Monday, November 24, 2014
Ad Hominem in the Media
One of the most prevalent logical fallacies in modern day political debating and reporting is a technique called ad hominem. Its a phrase that translates to, attacks against the man. This fallacy takes aim at not the claim a person is trying to make, but rather the speaker of that claim. And its most effective use is in the way that when this fallacy is used it draws the attention away from the substance of the argument and focuses on things irrelevant to the topic. What this means is that if you have an opposing arguer who has some arguable flawed character trait, it doesn't matter if your argument is right or not; as long as you can show why your opponent is a bad person, you can obtain the support of your audience.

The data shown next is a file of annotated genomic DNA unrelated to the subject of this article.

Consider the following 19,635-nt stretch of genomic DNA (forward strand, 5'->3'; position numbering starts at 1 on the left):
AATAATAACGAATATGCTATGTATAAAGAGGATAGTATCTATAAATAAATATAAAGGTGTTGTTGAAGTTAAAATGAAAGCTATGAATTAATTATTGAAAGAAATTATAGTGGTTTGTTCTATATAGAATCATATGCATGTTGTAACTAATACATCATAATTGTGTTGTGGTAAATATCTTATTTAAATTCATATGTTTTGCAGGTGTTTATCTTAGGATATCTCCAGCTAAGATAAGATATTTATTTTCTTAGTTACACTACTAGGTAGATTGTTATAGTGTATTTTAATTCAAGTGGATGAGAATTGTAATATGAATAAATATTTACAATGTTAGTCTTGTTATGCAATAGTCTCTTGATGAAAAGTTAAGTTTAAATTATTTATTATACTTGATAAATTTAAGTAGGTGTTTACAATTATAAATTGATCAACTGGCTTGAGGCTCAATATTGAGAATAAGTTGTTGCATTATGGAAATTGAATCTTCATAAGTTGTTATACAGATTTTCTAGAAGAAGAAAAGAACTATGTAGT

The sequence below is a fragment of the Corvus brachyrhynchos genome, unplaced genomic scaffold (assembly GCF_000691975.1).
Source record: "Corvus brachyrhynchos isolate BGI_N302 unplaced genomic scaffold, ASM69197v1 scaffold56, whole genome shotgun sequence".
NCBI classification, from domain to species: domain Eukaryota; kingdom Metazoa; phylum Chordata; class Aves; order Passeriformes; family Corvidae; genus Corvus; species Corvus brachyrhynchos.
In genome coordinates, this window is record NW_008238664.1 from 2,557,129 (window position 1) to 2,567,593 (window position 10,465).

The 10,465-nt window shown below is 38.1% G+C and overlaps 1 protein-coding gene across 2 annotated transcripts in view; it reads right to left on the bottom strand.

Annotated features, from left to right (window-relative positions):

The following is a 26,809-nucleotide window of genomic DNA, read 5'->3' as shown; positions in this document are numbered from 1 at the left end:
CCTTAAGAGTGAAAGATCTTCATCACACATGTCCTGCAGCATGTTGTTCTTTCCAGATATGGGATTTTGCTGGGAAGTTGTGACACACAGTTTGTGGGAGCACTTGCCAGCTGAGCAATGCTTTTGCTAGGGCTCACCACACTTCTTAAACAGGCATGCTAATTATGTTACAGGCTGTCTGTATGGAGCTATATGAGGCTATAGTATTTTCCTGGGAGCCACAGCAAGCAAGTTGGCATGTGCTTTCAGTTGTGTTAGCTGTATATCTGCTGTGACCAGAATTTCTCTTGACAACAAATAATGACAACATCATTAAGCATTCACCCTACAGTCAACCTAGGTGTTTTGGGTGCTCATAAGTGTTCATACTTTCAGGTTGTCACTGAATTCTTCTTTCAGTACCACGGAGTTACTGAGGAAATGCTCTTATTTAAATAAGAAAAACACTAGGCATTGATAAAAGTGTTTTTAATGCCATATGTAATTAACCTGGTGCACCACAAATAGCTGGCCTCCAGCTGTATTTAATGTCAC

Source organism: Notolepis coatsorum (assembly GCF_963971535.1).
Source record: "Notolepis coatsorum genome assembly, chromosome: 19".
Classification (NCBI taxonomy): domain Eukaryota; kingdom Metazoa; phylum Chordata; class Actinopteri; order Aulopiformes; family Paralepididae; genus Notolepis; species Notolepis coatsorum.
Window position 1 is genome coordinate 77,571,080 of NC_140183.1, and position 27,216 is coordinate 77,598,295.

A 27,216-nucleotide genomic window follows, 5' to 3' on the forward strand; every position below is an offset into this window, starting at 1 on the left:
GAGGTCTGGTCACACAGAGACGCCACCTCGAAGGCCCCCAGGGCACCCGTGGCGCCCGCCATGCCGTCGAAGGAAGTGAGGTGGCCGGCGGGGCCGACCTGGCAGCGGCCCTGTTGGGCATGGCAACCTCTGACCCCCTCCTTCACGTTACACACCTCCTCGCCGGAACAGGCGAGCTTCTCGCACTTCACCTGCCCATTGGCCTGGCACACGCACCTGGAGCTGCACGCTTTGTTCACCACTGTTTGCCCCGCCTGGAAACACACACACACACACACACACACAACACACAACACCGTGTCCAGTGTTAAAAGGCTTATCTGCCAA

One excellent example of the use of this fallacy is those criticizing Obama’s foreign policy. More often than not, those who don't agree with Obama’s reactions to foreign crisis around the world don't have any substantiated claims on why his plan of action would be ineffective. They instead try to minimize Obama’s leadership, describing him as weak or a pushover. Often in debates of this topic, arguers simply claim that the fault in Obama’s foreign policy is not the strategies he uses to solve world problems, but in fact the weakness in character Obama possesses. It is the avoidance of the substance of the argument that places this type of criticism in the category of a logical fallacy, specifically ad hominem.